Finnish politician on trial for questioning Pride event

A religious freedom trial in Finland involving a senior politician and a Bishop has exposed the danger of ‘hate speech’ laws and their potential to stifle free speech and freedom of religious expression.

The ongoing case is similar to that of Lyle Shelton, who was subjected to legal action for three and a half years for questioning a drag queen story time event for children hosted by a public library in 2020. Shelton was accused of vilification and “inciting hatred” towards particular individuals.

In April 2021, Former Minister of the Interior in the Finnish parliament, Päivi Räsänen was charged for “agitation of a minority group” after a tweet in which she questioned her church’s sponsorship of Helsinki LGBTQ ‘Pride 2019’ event, which was accompanied by an image of Bible verses. Police also investigated Räsänen for her involvement in a radio debate and a 2004 church pamphlet.

Bishop Juhana Pohjola was also charged for publishing the pamphlet.

The two were unanimously acquitted at the Helsinki District Court in 2022.

However, the prosecution has since appealed the “not guilty” verdict, keeping the threat of severe penalties alive and setting a worrying precedent for freedom of religious expression.

The charges against Räsänen and Pohjola are notably severe, falling under the section of Finnish criminal code associated with “war crimes and crimes against humanity,” and could result in tens of thousands of euros in fines or even a two-year prison sentence.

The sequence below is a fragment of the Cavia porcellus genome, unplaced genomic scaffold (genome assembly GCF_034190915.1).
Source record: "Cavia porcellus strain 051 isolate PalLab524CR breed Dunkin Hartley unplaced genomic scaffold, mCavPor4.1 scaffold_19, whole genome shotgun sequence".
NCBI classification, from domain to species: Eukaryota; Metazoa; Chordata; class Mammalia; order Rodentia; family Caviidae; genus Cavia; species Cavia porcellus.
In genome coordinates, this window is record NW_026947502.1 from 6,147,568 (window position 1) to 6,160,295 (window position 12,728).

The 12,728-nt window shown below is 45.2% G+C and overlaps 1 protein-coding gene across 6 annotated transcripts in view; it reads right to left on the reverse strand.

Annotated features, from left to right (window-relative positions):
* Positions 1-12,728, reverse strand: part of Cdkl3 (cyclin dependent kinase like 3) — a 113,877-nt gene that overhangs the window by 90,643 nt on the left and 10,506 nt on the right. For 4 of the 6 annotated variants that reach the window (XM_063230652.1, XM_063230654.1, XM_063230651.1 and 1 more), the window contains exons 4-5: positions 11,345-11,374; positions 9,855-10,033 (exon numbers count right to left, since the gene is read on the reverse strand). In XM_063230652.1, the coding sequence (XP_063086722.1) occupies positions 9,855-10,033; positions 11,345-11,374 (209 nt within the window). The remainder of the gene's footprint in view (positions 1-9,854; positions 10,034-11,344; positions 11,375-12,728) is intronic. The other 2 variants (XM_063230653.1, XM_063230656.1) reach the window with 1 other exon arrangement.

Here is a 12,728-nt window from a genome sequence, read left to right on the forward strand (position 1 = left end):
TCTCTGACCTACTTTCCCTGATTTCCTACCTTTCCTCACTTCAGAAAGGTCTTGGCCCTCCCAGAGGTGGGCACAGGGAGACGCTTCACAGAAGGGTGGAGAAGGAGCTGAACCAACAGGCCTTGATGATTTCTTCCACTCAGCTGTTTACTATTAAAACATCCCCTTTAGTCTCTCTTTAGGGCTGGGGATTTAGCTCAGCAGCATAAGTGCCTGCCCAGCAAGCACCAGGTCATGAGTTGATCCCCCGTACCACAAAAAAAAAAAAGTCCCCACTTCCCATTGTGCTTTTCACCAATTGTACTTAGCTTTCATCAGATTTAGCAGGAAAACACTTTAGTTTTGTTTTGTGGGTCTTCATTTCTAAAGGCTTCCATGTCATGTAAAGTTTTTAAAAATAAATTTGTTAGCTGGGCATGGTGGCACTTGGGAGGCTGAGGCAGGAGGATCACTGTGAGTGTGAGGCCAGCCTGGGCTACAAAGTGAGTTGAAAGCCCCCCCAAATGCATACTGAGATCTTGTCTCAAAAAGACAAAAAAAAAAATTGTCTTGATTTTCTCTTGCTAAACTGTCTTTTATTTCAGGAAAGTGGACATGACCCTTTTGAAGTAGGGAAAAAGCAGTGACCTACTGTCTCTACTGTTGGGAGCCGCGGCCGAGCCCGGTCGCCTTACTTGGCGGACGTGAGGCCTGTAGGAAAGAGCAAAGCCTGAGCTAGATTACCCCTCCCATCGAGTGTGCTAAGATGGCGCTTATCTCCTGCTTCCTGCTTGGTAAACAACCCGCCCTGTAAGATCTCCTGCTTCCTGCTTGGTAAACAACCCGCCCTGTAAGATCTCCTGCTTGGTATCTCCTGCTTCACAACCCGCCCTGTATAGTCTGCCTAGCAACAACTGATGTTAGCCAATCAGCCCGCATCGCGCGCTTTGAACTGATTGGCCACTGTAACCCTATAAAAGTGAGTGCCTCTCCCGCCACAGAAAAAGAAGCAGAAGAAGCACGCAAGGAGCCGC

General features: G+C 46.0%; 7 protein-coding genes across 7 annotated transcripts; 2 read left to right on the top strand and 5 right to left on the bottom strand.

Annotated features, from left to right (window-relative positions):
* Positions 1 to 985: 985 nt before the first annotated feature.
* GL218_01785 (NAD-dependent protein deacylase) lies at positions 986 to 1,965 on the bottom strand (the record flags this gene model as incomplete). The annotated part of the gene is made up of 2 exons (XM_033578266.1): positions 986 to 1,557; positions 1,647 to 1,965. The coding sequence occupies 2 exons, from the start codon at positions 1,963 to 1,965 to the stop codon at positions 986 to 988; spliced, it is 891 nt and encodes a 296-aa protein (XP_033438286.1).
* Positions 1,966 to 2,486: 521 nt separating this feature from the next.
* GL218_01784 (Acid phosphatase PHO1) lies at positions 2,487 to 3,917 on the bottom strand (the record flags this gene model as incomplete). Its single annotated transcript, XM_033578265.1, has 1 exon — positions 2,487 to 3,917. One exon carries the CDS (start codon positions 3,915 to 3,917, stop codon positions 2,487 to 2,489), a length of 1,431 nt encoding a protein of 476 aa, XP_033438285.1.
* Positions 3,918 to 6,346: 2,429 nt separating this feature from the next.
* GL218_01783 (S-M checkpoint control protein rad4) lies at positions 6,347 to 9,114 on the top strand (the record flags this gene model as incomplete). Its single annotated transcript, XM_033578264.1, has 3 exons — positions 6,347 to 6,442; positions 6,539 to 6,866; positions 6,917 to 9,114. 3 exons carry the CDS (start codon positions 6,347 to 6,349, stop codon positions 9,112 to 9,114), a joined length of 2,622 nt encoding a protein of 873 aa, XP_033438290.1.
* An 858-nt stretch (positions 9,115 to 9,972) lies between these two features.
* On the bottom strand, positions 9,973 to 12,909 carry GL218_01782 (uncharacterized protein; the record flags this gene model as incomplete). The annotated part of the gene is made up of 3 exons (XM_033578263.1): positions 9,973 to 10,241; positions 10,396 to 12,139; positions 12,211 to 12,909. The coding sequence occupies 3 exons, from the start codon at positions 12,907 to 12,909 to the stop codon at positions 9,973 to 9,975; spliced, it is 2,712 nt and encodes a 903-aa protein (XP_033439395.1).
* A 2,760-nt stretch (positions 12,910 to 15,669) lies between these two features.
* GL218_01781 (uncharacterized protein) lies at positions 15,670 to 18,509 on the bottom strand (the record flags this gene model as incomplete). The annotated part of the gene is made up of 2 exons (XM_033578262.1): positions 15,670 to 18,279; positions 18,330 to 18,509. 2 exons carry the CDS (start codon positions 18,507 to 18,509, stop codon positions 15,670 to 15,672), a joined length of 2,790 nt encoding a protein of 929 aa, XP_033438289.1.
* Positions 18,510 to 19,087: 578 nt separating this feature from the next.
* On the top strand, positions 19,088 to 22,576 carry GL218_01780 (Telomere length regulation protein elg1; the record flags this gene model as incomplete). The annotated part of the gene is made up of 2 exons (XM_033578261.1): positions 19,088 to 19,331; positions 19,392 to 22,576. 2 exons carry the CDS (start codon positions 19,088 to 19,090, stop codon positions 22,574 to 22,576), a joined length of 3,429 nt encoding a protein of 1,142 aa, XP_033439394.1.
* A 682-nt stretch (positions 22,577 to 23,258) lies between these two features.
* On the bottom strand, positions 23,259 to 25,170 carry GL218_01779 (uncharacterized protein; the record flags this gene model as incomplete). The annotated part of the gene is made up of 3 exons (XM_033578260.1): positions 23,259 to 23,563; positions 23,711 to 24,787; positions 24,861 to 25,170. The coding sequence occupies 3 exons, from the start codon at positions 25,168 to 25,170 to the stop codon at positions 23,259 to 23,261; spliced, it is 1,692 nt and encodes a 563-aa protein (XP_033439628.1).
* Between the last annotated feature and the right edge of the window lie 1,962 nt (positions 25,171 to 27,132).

The two are being represented by legal advocacy organisation ADF International, whose Executive Director Paul Coleman said:

“Criminalizing speech through so-called ‘hate-speech’ laws shuts down important public debates and endangers democracy.”

The increasing tendency to penalise sincerely held opinions or religious views that are at odds with the public consensus poses a grave threat to the foundation of healthy and robust liberal democracies.

State power should never be used as a tool for suppressing dissenting perspectives, much less for criminally prosecuting those who hold and express them.

Laws such as Australia's vilification laws—which recently led to the legal action against Lyle Shelton—should be critically reviewed.